Be good neighbor: shovel sidewalks
Kentucky has seen the last snow for a while. However, those who choose to walk or run for exercise when it snows in Lexington face great danger. The snow isn't the danger. Risk comes from uncleared sidewalks causing snow to become sheets of ice.
Bad neighbors don't keep their sidewalks cleared. At least think of the children having to get to and from school bus stops. Every time we have a heavy snow, someone complains their street hasn't been cleared. Yet, you never see one sidewalk on their street cleared.
Lexington isn't like New York or Chicago that usually get snow every winter. Those cities invest in more snow removal equipment and personnel to clear streets. However, unlike Lexington, property owners get fined if they don't clear snow from their sidewalks.
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Before complaining, at least do your due diligence by clearing your sidewalks and fire hydrants.
Instead of complaining, start working with the city to come up with an incentive to develop a neighborhood association to seek bids for snow removal and contract with someone to do it.
Or, should Lexington's answer be high fines for uncleared sidewalks so they can afford more equipment and personnel to clear your street?
Plants use less water
The debate over how much water it takes to grow an almond barely mentions that 47 percent of California's water footprint is for meat and dairy. It takes 23 gallons of water to produce one ounce of almonds but Americans eat less than one ounce per day.
One ounce of beef requires 106 gallons and the average American eats about 12 ounces of meat daily. Even for calories and grams of protein produced per quantity of water, plant foods are much more water efficient than animal foods.
Showering one minute less saves 2.5 gallons. Not watering your lawn saves 48 gallons. A meat-eater requires 1,000 gallons per day for producing their food, but a vegan requires 400 gallons.
The 2015 Dietary Guidelines Committee encourages eating more plant foods and fewer animal foods for a healthy weight and to prevent disease. As a registered dietitian nutritionist, I encourage Kentuckians and all Americans to consider moving towards a plant-based diet for their own health and our nation's sustainability.
Some might wonder how the so-called right-to-work campaign in Kentucky this year got started. We have been a free bargaining state for a long time. What's different?
The campaign was born in Michigan in 2012 when labor unions there made a political mistake. They promoted a voter initiative to add collective bargaining rights to the state constitution, and it failed miserably.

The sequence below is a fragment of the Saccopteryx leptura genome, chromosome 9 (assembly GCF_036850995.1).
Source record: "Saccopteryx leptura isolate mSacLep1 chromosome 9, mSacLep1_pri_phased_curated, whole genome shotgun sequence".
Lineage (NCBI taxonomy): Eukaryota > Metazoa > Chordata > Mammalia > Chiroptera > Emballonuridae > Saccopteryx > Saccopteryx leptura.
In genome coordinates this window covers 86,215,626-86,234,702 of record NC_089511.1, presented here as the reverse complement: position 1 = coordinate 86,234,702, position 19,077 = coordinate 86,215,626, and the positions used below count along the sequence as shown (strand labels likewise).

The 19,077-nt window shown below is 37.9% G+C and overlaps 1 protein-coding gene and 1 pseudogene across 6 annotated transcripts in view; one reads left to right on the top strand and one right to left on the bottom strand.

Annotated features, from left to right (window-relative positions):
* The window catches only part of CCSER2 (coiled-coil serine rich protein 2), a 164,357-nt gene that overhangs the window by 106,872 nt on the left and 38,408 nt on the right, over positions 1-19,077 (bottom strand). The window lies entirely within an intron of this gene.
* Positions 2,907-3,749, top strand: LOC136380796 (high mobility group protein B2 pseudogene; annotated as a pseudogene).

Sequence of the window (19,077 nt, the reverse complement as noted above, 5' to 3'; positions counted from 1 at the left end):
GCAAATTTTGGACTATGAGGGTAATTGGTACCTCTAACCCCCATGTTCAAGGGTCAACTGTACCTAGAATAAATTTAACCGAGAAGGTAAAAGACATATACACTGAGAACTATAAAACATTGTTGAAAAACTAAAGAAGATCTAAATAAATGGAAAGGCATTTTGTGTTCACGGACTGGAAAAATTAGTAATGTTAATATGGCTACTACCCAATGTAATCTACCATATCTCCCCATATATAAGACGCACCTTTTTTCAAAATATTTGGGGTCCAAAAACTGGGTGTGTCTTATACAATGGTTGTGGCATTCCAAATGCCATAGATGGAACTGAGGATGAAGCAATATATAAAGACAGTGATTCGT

Apparently Michigan's union leaders had been emboldened by the success of the affirmative action voter initiative in 2006, and the defeat of the Colorado right-to-work amendment in 2008. But they misinterpreted public anger over the decline of the auto industry.
Realizing that public support for labor unions had weakened considerably, Michigan Republicans pressed their advantage and enacted a right-to-work law a few months later. (Police and firefighter unions who tend to support Republican candidates were excluded.) Republicans in nearby states followed suit. Now, Kentucky.
The most effective right of workers in most states is the right to collective bargaining. Other workers are defaulted to the at-will employment doctrine, which grants all rights to the employer. Punishing all labor unions for the problems of the auto industry is like fouling our own drinking water.
Lawless in D.C.
In our nation's capital, they seem to give out get-out-of-jail-free cards like candy. They obey the laws they want and don't enforce the ones they don't like.
If the average person were given a subpoena and failed to do what it said, guess where they would end up? In D.C. they use their card. If the average person took money because of their position it would be conflict of interest; in Washington it's called doing business as usual.
I think it is time we remember that the people there work for us and not we for them. We pay the bills with our tax dollars.
Make them accountable. Research the truth yourself. Do not listen to the news media because they only give one side of the story, theirs.
If we fill mailboxes, emails, answering machines, and tie up their lines, things will start to change. If not, Washington will keep printing their cards and we, the people, will pay the price.
Harry Van Epps